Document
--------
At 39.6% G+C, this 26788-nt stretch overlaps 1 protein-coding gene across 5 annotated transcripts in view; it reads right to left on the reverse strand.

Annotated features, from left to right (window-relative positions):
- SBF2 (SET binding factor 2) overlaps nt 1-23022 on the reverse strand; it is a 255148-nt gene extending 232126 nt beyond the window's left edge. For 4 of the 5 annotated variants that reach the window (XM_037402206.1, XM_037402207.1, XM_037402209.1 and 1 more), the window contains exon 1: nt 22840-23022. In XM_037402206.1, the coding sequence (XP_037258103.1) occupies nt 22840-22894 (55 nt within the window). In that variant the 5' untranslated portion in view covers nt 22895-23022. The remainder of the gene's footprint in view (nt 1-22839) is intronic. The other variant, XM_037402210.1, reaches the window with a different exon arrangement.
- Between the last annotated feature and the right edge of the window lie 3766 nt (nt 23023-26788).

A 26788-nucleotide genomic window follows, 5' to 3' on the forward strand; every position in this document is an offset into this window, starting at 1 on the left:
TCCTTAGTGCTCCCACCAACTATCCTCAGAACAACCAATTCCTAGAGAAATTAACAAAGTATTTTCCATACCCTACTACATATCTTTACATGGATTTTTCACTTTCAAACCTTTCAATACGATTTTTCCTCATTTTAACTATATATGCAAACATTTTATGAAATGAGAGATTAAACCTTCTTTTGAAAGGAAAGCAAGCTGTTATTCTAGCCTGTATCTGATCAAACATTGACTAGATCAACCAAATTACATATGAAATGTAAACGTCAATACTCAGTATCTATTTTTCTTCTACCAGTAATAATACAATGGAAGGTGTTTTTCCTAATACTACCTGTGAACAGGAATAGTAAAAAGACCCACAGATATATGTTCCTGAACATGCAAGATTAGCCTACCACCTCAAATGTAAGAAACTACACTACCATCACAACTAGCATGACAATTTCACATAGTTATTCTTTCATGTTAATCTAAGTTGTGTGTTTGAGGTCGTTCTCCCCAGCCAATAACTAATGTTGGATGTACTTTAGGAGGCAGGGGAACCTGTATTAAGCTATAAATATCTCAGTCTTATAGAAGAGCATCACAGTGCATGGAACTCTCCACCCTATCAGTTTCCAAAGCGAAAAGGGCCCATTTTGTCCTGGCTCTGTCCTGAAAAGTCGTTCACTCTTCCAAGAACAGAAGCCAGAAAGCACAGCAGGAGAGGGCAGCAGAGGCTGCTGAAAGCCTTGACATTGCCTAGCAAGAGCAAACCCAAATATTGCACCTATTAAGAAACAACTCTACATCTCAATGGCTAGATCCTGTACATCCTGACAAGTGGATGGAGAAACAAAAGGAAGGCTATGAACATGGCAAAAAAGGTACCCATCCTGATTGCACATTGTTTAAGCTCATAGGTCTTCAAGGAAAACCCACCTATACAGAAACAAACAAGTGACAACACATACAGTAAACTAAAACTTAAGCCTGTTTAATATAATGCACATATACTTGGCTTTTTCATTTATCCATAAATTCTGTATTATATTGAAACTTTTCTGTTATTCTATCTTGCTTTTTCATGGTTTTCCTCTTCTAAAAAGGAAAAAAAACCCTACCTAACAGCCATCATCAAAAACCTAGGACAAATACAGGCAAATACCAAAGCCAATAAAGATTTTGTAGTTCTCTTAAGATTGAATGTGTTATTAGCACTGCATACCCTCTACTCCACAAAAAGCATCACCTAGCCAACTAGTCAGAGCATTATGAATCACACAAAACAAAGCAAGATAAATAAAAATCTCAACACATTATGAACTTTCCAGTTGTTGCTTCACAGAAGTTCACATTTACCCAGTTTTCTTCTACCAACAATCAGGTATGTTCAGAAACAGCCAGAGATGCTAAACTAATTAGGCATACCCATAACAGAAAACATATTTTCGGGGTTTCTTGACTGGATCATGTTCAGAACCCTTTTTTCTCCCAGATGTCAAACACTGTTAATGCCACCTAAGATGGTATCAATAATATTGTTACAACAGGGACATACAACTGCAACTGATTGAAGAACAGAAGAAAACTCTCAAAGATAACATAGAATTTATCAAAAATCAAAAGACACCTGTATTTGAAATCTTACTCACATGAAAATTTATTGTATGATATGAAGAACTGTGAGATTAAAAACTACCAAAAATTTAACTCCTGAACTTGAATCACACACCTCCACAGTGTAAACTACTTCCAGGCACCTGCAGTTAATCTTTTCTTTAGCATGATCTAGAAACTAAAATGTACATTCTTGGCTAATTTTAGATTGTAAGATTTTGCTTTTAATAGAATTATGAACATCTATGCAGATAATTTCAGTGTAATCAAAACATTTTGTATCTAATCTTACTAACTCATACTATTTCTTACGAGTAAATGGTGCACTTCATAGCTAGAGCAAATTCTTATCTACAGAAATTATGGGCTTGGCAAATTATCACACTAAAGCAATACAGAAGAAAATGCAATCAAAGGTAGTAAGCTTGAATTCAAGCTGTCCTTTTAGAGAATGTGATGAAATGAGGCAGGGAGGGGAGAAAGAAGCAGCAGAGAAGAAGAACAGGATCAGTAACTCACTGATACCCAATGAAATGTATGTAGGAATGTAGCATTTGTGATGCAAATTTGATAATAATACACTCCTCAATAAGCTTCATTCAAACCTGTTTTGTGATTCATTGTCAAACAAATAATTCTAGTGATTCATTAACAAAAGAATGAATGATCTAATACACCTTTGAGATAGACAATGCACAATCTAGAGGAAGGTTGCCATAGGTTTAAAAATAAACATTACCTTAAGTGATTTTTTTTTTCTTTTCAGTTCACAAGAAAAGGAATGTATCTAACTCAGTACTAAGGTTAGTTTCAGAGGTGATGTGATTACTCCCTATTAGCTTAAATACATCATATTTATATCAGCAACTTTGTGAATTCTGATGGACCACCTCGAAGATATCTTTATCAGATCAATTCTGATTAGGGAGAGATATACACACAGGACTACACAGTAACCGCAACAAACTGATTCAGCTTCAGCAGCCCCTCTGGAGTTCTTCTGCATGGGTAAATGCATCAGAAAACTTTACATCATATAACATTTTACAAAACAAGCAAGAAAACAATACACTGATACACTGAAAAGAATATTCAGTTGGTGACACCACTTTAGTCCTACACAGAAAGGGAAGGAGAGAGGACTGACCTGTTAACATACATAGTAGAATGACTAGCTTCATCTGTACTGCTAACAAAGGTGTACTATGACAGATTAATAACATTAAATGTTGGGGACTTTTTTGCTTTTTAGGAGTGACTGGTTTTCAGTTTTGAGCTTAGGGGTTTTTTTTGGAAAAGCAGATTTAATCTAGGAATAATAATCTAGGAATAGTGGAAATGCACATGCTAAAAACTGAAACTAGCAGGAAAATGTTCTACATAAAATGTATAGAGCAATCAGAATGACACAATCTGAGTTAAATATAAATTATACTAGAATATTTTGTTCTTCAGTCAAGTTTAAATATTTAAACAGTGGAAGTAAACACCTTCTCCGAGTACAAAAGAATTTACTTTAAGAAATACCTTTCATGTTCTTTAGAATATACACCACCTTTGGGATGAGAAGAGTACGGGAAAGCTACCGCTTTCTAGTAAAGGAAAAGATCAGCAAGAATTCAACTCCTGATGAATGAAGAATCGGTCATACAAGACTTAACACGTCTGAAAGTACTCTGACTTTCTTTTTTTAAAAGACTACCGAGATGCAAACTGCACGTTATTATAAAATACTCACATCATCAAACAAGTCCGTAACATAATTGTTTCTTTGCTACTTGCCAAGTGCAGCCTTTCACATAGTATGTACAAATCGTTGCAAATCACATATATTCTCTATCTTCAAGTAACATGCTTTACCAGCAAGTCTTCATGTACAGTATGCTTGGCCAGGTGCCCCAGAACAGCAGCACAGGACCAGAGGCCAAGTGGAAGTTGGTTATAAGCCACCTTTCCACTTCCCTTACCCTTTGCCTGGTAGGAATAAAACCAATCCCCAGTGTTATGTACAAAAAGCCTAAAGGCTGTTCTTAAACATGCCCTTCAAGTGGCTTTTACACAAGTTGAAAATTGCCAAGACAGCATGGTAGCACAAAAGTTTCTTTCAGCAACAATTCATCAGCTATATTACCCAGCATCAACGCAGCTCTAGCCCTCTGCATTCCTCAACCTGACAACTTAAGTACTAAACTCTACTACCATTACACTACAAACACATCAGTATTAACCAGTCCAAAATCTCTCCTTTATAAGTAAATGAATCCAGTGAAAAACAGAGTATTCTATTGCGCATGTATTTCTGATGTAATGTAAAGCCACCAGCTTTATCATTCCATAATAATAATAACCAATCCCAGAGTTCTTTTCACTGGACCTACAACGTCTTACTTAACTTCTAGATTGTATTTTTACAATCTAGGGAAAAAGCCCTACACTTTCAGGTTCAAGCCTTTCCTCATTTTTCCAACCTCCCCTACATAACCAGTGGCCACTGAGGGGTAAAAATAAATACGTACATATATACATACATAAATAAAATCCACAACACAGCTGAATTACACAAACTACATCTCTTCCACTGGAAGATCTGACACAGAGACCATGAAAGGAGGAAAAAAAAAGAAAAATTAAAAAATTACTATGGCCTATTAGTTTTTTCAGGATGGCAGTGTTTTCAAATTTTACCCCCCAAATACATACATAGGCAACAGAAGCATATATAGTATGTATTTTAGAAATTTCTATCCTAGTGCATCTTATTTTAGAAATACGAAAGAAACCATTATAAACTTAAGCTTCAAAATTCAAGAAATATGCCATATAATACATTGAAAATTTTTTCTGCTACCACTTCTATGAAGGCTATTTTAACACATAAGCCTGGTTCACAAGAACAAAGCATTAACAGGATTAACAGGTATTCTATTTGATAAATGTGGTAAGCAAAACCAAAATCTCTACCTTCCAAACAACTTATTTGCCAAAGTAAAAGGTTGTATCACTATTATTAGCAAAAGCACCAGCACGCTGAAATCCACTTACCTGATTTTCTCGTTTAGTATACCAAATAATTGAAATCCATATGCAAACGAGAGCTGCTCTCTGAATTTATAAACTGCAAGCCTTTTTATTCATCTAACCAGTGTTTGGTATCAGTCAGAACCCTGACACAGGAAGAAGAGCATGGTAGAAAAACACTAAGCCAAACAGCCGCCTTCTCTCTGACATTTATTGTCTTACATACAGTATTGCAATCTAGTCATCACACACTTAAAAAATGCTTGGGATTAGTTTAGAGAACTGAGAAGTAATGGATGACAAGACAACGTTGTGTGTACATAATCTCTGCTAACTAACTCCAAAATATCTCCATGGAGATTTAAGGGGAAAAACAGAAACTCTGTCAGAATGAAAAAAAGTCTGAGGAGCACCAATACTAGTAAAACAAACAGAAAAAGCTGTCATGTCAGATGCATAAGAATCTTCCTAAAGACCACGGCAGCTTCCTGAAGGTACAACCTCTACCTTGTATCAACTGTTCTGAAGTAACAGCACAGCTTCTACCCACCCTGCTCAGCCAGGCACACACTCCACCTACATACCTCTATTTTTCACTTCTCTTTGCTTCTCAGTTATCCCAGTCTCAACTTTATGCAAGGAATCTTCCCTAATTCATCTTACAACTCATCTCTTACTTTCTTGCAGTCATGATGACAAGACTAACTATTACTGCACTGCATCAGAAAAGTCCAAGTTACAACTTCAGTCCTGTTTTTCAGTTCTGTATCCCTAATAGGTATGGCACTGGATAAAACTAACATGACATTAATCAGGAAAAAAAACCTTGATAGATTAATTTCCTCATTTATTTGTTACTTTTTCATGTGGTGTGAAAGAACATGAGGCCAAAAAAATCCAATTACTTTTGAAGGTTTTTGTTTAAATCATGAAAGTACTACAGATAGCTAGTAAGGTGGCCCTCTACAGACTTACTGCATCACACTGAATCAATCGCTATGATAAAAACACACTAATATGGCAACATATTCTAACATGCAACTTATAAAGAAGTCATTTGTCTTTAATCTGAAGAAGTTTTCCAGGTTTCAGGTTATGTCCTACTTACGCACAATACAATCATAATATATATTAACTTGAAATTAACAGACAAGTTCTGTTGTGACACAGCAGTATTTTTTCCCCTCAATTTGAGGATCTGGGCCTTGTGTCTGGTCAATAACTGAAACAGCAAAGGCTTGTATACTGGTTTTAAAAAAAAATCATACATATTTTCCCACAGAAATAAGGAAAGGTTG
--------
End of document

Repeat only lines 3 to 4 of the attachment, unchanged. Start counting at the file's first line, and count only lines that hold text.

- SBF2 (SET binding factor 2) overlaps nt 1-23022 on the reverse strand; it is a 255148-nt gene extending 232126 nt beyond the window's left edge. For 4 of the 5 annotated variants that reach the window (XM_037402206.1, XM_037402207.1, XM_037402209.1 and 1 more), the window contains exon 1: nt 22840-23022. In XM_037402206.1, the coding sequence (XP_037258103.1) occupies nt 22840-22894 (55 nt within the window). In that variant the 5' untranslated portion in view covers nt 22895-23022. The remainder of the gene's footprint in view (nt 1-22839) is intronic. The other variant, XM_037402210.1, reaches the window with a different exon arrangement.
- Between the last annotated feature and the right edge of the window lie 3766 nt (nt 23023-26788).